National agencies defend simulated attack on water and power plants in cyber drill

The inaugural Critical Infrastructure Defence Exercise is the first cyber-defence exercise held by the Singapore Armed Forces since the SAF’s Digital and Intelligence Service was formed in October. PHOTO: LIANHE ZAOBAO

SINGAPORE - Malicious cyber attacks could poison Singapore’s water supply or cause a massive blackout, and over the last two days more than 100 people engaged in an exercise to learn how to defend the Republic against these threats.

On Tuesday and Wednesday, about 55 employees from the cyber-security teams of 16 organisations including Singtel, SMRT, Sembcorp and ST Engineering joined specialists from the newly formed fourth arm of the Singapore Armed Forces (SAF) in the inaugural Critical Infrastructure Defence Exercise (Cidex).

It was the first cyber-defence exercise held by the SAF since the Digital and Intelligence Service (DIS) was formed in October, and was likely the largest drill of its kind in Singapore.

Staff from the DIS and the Cyber Security Agency of Singapore (CSA) took on the roles of state-sponsored hackers or ransomware criminals to attack water treatment and distribution plants and the power grid system of a fictional “Mystira” state, while other exercise participants defended against the attacks.

Not all of the exercise took place in cyberspace, however, as it included physical structures – with real pipes, generators and solar panels equipped with more than 100 sensors – representing water and power plants.

The structures were linked to more than 300 websites and virtual private networks, so that when a wave of attacks against a water plant began, light switches on a real tap would blink – a warning that was fed back live to the 55 defenders in a separate room.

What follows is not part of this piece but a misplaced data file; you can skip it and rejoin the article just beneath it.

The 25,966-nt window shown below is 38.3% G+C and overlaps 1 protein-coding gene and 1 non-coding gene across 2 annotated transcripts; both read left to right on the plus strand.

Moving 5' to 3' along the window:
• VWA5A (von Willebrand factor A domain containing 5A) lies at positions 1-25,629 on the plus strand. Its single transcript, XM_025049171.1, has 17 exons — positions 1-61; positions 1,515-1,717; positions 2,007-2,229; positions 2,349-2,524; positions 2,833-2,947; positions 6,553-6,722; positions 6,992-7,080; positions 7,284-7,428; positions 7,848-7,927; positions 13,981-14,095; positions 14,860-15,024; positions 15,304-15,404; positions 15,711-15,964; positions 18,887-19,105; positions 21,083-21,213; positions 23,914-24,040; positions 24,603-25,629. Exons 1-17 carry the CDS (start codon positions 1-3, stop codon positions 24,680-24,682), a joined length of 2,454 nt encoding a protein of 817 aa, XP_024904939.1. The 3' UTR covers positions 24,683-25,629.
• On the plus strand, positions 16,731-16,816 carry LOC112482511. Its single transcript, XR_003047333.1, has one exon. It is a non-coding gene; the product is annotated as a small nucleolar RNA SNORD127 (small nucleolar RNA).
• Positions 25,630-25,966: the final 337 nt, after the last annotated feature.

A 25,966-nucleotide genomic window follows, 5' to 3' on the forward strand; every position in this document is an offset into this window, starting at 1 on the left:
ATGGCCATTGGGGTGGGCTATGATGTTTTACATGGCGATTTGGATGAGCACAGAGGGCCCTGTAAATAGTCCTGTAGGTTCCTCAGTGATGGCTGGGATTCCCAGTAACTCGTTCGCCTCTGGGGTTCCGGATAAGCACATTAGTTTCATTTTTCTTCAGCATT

The Ministry of Defence said the structures were built in the last seven years, and preparations for the exercise began nine months ago. More of such exercises with other national agencies are planned, simulating attacks on other critical infrastructure.

“We cannot defend Singapore alone, and we will continue to work with partners to make sure our national cyberspace is safe,” said Military Expert 6 William Teo, head of the organising secretariat of Cidex.

Other entities that participated included the Infocomm Media Development Authority, Land Transport Authority, M1, Maritime and Port Authority of Singapore, Pavilion Energy, national water agency PUB, Senoko Energy, Singapore LNG Corp, SP Group, Tuas Power and YTL PowerSeraya.

Each sent between two and five participants, who were then put into groups to identify attacks in real time, before recommending mitigating strategies to take.

In a real-world scenario, these staff would have to work with their system administrators and management, largely independent of the DIS, to defend against any attacks.

Chief of Defence Force Melvyn Ong said threats in the digital space have been increasing in regularity and scale, and Singapore needs to be better at dealing with and mitigating them.

The setting up of the DIS and the inaugural Cidex are positive steps that Singapore has taken, he said.

“Any breach of critical infrastructure could have potentially severe consequences,” Lieutenant-General Ong added.

“The way systems are connected with one another today, any breach of one could potentially also affect other systems. This is the nature of the hyper-connected world that we live in.”

On the sidelines of Cidex, the DIS and CSA signed a joint operations agreement to establish a framework for closer cooperation.

The SAF’s defence cyber chief Edward Chen said platforms like Cidex allow cyber defenders from national agencies to train together, strengthening the country’s ability to protect its critical infrastructure systems.

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